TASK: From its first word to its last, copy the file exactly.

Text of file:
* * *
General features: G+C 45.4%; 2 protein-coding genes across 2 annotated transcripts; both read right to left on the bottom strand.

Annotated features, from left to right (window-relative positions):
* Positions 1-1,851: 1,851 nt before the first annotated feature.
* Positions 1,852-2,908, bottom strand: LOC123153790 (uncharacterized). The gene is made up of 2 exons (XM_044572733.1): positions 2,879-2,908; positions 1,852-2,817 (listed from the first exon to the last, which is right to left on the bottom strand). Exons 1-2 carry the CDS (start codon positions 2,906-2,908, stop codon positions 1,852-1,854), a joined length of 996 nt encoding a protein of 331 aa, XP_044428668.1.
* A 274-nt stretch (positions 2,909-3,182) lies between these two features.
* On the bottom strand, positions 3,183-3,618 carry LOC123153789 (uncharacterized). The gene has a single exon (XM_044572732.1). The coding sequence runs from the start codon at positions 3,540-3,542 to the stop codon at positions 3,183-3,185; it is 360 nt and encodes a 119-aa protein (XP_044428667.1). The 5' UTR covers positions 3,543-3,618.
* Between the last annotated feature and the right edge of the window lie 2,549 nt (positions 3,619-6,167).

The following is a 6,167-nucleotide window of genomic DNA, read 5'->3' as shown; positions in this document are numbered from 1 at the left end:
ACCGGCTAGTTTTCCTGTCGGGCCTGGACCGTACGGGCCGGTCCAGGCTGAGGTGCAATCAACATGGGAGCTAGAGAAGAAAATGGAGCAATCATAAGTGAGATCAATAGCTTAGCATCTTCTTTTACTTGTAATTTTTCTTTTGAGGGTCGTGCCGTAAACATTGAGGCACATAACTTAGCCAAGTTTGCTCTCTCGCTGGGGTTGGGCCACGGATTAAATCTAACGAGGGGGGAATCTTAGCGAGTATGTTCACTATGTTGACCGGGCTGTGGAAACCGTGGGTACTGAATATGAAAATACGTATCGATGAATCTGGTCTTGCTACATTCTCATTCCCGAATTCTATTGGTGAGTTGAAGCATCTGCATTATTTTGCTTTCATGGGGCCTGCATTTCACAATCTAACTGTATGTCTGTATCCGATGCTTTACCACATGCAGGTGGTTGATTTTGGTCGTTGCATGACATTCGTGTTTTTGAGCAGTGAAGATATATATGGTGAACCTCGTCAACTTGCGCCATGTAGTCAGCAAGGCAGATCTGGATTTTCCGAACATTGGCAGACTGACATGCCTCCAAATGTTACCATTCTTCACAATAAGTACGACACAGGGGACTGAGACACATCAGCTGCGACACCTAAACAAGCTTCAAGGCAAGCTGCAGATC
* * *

General features: G+C 45.4%; 2 protein-coding genes across 2 annotated transcripts; both read right to left on the bottom strand.

Annotated features, from left to right (window-relative positions):
* Positions 1-1,851: 1,851 nt before the first annotated feature.
* Positions 1,852-2,908, bottom strand: LOC123153790 (uncharacterized). The gene is made up of 2 exons (XM_044572733.1): positions 2,879-2,908; positions 1,852-2,817 (listed from the first exon to the last, which is right to left on the bottom strand). Exons 1-2 carry the CDS (start codon positions 2,906-2,908, stop codon positions 1,852-1,854), a joined length of 996 nt encoding a protein of 331 aa, XP_044428668.1.
* A 274-nt stretch (positions 2,909-3,182) lies between these two features.
* On the bottom strand, positions 3,183-3,618 carry LOC123153789 (uncharacterized). The gene has a single exon (XM_044572732.1). The coding sequence runs from the start codon at positions 3,540-3,542 to the stop codon at positions 3,183-3,185; it is 360 nt and encodes a 119-aa protein (XP_044428667.1). The 5' UTR covers positions 3,543-3,618.
* Between the last annotated feature and the right edge of the window lie 2,549 nt (positions 3,619-6,167).

The following is a 6,167-nucleotide window of genomic DNA, read 5'->3' as shown; positions in this document are numbered from 1 at the left end:
ACCGGCTAGTTTTCCTGTCGGGCCTGGACCGTACGGGCCGGTCCAGGCTGAGGTGCAATCAACATGGGAGCTAGAGAAGAAAATGGAGCAATCATAAGTGAGATCAATAGCTTAGCATCTTCTTTTACTTGTAATTTTTCTTTTGAGGGTCGTGCCGTAAACATTGAGGCACATAACTTAGCCAAGTTTGCTCTCTCGCTGGGGTTGGGCCACGGATTAAATCTAACGAGGGGGGAATCTTAGCGAGTATGTTCACTATGTTGACCGGGCTGTGGAAACCGTGGGTACTGAATATGAAAATACGTATCGATGAATCTGGTCTTGCTACATTCTCATTCCCGAATTCTATTGGTGAGTTGAAGCATCTGCATTATTTTGCTTTCATGGGGCCTGCATTTCACAATCTAACTGTATGTCTGTATCCGATGCTTTACCACATGCAGGTGGTTGATTTTGGTCGTTGCATGACATTCGTGTTTTTGAGCAGTGAAGATATATATGGTGAACCTCGTCAACTTGCGCCATGTAGTCAGCAAGGCAGATCTGGATTTTCCGAACATTGGCAGACTGACATGCCTCCAAATGTTACCATTCTTCACAATAAGTACGACACAGGGGACTGAGACACATCAGCTGCGACACCTAAACAAGCTTCAAGGCAAGCTGCAGATC